I went ahead as planned and covered the soil with compost and wood mulch–which helped with the watering problem, eventually–but I would not have had to remediate so extensively if I had selectively left some of that purslane in place. In many cases, a living root is better than compost and mulch. To be clear, I’m not advocating for letting any weed run rampant in the garden; certainly some weeds will outcompete garden plants. But in this case, I should have thought of that purslane itself as a garden plant–not only because it was edible, but also because it would have been a good friend to my garden, protecting the soil from erosion, supporting microbial life, and helping to retain water.

Bottom Line?

Start with soil! Make friends with the billions of organisms living underfoot, and they’ll do a lot of heavy lifting for you and your plants. Setting the shovel aside is just one way to keep your soil zoo happy. I’ll talk about what I’ve learned about no-dig and other soil-building methods, but up next in Part 2: Good Soil for a Healthy Planet.


For More Info…

From Green America, understanding the complexities of soil.

Interesting fact sheet from the USDA on soil health.

The Zoo Beneath Our Feet, from the Washington Post.

What is humus? From National Geographic.

Got worms? Earthworms can be an indicator of soil health. From MSU Extension.

How to Turn Dirt Into Soil From Yes! magazine, home gardeners share their experiences.

A deeper dive into soil aggregation. From the Soil System Sciences (SSS) Division of the European Geosciences Union(EGU).

 

 

How’d It Grow? Premium Peas

Are you getting ready to plant peas? It’s still too early here in zone 6, but I thought I’d mention this variety while there is still time for ordering from seed catalogs.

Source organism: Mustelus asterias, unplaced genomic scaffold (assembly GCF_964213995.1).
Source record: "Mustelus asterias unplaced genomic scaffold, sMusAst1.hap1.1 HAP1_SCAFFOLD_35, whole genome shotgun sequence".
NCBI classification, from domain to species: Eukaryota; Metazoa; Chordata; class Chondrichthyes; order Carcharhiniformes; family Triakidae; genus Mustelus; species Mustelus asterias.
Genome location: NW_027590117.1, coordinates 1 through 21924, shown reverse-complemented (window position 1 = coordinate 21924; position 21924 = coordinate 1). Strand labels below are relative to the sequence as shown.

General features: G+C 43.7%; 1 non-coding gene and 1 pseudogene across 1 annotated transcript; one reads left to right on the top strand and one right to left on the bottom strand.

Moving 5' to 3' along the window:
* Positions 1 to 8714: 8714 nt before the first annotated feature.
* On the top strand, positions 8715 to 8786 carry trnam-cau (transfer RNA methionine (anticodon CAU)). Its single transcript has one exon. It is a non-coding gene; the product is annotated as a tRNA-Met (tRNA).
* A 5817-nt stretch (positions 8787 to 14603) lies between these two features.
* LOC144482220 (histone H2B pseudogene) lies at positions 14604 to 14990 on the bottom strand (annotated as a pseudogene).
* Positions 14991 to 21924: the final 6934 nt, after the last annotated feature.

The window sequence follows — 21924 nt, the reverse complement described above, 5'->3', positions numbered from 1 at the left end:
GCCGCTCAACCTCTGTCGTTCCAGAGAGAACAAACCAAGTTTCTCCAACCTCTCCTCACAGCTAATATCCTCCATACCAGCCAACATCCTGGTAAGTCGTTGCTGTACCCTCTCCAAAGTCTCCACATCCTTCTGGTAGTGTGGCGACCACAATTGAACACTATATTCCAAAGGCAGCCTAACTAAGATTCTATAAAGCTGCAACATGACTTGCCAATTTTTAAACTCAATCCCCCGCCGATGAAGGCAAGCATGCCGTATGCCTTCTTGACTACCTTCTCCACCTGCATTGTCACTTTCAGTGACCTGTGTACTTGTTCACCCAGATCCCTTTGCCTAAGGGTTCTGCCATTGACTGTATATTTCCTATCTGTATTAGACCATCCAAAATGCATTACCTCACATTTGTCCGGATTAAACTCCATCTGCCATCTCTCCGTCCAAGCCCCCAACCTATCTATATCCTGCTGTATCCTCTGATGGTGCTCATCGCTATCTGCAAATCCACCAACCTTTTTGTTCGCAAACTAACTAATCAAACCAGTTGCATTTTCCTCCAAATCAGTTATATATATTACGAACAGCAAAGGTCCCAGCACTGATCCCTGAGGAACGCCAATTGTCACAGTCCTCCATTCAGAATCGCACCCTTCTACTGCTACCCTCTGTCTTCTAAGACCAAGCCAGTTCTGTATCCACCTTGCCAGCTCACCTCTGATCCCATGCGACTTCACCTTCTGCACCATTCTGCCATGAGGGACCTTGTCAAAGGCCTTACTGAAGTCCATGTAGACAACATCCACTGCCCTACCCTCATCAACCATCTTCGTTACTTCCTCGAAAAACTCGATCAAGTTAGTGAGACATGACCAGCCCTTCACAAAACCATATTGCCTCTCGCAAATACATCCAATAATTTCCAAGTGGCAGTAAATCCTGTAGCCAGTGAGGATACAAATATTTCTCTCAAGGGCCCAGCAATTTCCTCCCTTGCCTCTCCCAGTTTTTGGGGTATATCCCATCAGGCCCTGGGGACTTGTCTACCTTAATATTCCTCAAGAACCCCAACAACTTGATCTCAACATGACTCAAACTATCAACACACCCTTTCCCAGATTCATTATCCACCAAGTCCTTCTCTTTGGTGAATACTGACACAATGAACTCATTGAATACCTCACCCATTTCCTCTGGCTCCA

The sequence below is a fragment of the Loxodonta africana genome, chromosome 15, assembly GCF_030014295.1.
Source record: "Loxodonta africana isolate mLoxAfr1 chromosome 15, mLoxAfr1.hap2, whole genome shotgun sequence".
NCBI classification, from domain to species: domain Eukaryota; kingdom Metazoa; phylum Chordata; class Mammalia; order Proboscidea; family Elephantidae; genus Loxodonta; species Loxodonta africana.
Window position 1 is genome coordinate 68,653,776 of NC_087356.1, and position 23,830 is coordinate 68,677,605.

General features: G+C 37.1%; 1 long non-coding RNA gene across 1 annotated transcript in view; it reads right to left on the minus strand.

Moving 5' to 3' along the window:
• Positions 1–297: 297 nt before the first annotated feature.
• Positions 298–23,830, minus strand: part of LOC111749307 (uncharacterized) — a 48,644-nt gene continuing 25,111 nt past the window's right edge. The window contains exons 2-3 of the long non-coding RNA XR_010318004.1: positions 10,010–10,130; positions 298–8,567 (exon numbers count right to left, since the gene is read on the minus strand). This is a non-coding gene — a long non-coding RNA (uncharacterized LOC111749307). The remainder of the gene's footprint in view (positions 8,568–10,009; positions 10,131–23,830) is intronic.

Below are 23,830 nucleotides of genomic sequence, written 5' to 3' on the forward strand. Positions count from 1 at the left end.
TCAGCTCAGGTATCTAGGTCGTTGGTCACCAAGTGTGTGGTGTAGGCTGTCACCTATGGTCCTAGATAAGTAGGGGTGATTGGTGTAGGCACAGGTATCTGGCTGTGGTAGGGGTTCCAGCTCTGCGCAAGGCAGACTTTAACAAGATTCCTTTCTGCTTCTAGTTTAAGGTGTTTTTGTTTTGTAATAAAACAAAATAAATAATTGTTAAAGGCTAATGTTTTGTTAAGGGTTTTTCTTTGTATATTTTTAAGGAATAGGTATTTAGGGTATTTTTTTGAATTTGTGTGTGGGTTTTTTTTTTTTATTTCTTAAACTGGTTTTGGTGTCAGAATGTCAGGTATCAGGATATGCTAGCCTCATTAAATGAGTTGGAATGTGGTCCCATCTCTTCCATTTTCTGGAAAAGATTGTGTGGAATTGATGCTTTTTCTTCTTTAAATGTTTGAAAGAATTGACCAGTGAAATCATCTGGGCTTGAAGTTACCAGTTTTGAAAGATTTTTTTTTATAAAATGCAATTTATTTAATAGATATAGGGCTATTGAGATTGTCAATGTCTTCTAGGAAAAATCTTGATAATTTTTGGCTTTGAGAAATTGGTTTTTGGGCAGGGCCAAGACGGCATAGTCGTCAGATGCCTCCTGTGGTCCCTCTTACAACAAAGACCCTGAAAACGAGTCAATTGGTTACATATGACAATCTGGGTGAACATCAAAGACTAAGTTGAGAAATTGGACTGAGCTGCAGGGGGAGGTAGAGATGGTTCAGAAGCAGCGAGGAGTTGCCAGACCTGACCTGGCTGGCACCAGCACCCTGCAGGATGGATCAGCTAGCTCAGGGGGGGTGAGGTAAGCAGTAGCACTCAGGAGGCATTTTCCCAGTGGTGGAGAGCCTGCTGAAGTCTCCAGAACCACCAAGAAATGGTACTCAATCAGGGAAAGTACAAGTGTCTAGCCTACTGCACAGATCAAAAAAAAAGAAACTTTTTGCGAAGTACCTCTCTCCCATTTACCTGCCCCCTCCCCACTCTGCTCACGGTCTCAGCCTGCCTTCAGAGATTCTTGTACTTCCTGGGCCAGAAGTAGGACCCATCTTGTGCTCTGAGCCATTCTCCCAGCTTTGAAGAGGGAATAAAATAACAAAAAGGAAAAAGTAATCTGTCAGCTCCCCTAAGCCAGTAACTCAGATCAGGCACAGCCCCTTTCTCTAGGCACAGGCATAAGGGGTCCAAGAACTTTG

Description and Source

Premium is the name of the pea, which can be a little confusing if you go looking for it online since ‘premium’ is also used by seed companies as a descriptor. This particular variety is available exclusively from Johnny’s.

Premium is open-pollinated and resistant to Fusarium Wilt.

Please note that Johnny’s sells both untreated and treated seeds, the latter of which is coated with a fungicide to protect them from diseases such as damping off. When I contacted Johnny’s about the treatment, the representative indicated that treated seeds are not approved for organic growing.

Planting and Growing Notes

Last year on April 1, I sneaked into the garden on that one flashy warm day we had here in MA and got these guys planted in a nine-foot row under a mini grow tunnel (with a plan to remove it as they grew). Using Johnny’s intensive spacing guidelines, I planted them in a 3-inch band, 1 1/2″ apart, around 25 per foot. These peas do not grow tall, and although a trellis is not needed, I set up supports at the time of planting to keep space for other plants and to help make picking easier.

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‘Premium’ also grew well in a pot. Supported on twine and bamboo, they were easy to pick. Following this crop, I was able to fit in a crop of scarlet runner beans.

Soon after I planted them, the temperature dropped precipitously, down into the twenties. And then we had a long spell of cold, wet weather. I’d been hoping that the grow tunnel was going to warm the soil and help them move along, but those pea seeds didn’t budge for nearly three weeks, for so long without a sign that I thought I’d lost them. Around the time they sprouted, I put in another crop of peas in a pot on my front sidewalk, and those guys matured only a day or two later than the ones I planted  on April 1.

Harvest

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After shelling, I had about a pound of peas from a 9-foot row.

Most of them were ready for picking around mid June. Even if I account for that cold snap right after I planted them, they took a little longer to mature than the 51-day average noted by Johnny’s. Still, I was able to get my next crop in the garden easily while they were finishing up.

The nine-foot row in my garden yielded a little more than 1 pound of shelled peas.

How’d they taste? After eating Premium my teens decided that they do like peas after all. The flavor was fresh and sweet, not metallic or bitter, even for ones that I missed and left on the vine a little too long.

The ones that I blanched, froze on a paper-towel-lined tray, and then stored in freezer bags held well for a few months.